Palm oil is a widely used vegetable oil derived from the fruits of the African oil palm. This article aims to summarize the implications of growing production and export of palm oil, primarily from South-East Asia and the controversial question of its sustainability and certification.

Palm oil has a very high yield compared to other vegetable oils. In 2011 it produced 22% of the world’s vegetable oil despite using less than 2% of the area used for growing oil crops. Palm oil is often grown on newly cleared forests, as producers use the profit from timber to subsidise setting up a new plantation. Due to this, palm oil plantations have led to destruction of natural habitats and thus driven native wildlife to face extinction. Certified sustainable sources of palm oil try to strike a balance in being environmentally friendly and economically viable.

What is the big deal with palm oil?

A number of issues have been raised regarding the use of palm oil, including claims that it is a leading cause of deforestation and decline in populations of wildlife - in particular, orangutans. In addition, there are concerns over the social welfare of plantation workers and greenhouse gas (GHG) emissions in production.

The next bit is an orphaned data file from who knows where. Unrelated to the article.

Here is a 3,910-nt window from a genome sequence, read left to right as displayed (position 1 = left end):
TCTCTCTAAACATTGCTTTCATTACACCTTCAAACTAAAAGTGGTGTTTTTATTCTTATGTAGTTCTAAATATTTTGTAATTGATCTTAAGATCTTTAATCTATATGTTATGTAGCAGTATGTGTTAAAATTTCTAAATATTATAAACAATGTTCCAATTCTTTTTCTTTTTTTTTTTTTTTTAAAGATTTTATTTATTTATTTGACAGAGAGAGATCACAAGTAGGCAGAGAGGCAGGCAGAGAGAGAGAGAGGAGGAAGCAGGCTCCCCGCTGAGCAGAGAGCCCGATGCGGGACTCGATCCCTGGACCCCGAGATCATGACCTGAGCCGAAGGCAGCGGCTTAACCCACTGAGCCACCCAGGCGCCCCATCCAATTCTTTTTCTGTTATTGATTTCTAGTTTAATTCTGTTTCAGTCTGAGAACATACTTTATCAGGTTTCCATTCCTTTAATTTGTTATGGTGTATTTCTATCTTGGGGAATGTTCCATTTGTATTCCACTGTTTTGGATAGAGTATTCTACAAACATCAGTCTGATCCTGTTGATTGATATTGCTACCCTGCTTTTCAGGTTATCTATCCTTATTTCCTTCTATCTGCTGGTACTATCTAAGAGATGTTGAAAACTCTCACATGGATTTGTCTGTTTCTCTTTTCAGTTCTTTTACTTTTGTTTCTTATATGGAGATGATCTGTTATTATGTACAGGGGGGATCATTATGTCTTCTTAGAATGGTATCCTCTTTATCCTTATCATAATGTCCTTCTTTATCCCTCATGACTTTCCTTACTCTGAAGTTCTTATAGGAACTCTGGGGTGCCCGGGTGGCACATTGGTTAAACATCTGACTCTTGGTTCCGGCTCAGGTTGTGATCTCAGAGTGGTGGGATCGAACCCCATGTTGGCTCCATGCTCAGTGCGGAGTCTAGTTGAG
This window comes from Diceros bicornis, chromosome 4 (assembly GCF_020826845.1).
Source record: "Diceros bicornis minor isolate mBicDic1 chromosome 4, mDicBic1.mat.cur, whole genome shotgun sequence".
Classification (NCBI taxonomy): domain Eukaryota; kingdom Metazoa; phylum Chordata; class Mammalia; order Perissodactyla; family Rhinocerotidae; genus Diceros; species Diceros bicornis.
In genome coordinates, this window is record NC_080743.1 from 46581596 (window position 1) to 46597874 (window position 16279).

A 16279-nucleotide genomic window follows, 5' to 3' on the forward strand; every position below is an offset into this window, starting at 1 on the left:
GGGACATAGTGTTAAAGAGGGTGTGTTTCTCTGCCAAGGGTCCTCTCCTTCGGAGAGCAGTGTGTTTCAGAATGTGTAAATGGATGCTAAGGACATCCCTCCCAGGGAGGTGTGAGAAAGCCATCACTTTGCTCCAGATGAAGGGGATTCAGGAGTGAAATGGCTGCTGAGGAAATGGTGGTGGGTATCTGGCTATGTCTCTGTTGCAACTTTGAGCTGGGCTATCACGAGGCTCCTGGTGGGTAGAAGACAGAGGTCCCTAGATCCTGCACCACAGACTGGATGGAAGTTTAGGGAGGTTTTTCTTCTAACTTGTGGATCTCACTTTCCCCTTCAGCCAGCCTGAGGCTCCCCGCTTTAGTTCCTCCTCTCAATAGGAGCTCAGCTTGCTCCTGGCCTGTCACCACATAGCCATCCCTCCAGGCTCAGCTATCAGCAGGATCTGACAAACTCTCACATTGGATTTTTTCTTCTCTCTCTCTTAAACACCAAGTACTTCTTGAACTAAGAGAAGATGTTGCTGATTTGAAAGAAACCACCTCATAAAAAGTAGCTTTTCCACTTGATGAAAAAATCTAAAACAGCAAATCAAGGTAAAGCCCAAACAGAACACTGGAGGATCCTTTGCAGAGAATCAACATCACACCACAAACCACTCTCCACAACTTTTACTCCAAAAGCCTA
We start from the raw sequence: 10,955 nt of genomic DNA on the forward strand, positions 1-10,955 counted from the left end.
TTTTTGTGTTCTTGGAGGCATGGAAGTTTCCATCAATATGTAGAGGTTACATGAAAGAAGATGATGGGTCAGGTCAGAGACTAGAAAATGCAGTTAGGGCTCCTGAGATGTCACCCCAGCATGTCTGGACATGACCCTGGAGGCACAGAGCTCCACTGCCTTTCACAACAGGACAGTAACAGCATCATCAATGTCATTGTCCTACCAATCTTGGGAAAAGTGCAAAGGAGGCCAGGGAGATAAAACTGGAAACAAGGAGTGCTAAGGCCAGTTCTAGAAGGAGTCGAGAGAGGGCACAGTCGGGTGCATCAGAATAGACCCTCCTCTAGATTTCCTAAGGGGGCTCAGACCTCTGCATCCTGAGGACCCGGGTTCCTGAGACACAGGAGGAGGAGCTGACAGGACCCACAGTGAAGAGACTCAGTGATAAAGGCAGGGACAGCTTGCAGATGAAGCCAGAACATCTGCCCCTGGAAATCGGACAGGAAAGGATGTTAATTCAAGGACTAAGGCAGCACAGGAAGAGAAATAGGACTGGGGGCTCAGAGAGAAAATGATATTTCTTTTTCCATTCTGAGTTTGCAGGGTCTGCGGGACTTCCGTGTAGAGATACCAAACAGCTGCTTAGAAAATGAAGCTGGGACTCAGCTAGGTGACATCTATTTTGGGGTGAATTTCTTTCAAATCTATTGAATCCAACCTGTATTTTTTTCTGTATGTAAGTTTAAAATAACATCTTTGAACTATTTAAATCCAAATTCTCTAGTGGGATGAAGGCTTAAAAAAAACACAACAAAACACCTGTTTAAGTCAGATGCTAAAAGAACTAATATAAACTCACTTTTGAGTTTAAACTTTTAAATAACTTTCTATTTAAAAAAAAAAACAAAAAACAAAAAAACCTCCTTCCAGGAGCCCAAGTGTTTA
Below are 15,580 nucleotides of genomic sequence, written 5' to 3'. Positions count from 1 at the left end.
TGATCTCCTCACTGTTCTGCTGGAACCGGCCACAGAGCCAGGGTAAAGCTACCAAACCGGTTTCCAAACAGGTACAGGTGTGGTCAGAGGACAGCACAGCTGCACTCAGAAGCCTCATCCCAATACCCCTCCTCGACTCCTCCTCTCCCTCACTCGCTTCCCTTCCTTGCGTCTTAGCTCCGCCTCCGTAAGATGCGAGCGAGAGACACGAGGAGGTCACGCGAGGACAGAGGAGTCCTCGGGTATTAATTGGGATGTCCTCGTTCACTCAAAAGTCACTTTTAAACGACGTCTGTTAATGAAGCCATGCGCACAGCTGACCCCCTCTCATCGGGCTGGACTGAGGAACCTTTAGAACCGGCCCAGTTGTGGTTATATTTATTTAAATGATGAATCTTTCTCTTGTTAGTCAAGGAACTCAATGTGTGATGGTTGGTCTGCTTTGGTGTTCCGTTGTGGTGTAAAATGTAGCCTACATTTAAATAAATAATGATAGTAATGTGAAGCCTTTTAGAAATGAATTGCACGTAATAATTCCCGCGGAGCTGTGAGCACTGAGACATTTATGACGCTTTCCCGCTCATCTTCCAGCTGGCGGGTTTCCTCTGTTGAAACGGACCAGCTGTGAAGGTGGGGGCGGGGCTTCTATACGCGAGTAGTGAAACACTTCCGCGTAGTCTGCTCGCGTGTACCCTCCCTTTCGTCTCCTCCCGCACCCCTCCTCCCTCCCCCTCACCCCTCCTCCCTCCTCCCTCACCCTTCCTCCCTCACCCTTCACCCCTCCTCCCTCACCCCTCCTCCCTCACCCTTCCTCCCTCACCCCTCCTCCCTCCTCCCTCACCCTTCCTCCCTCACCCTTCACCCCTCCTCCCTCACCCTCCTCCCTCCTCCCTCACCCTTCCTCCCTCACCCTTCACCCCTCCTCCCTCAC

Is palm oil production leading to habitat loss? Most likely yes. A study using information from satellite imagery and the Food and Agriculture Organization of the UN found that a significant proportion of land which was covered in forest in 1990 was used for palm oil production by 2015 in Malaysia and Indonesia. This is particularly concerning as the peat-rich soil in these regions continues to release GHGs from soil for decades after deforestation.

Is palm oil production responsible for the dramatic decline in orangutan populations in Indonesia? A study of orangutan populations on the Indonesian island of Borneo found that 50% of the population was affected by natural resource extraction, including deforestation for oil palm plantations, and also found a decline in the Bornean orangutan population of 100,000 between 1999 and 2015. However, the same study found that the greatest factor in the decline in orangutan populations was likely hunting, while clearing for oil crops was responsible for approximately 9% of species decline.

Some big brands in the UK have reacted by boycotting palm oil; for instance, Iceland pledged in 2018 to “remove palm oil from all [its] own label products” in a planned TV ad at Christmas. Holland and Barrett no longer stocks raw palm oil, even from certified sources. However, since palm oil is the highest-yielding oil crop, and millions of farmers rely on it for their livelihood, boycotting palm oil is likely to cause more harm. The WWF argue that palm oil “has the potential to be a major force for sustainable development”.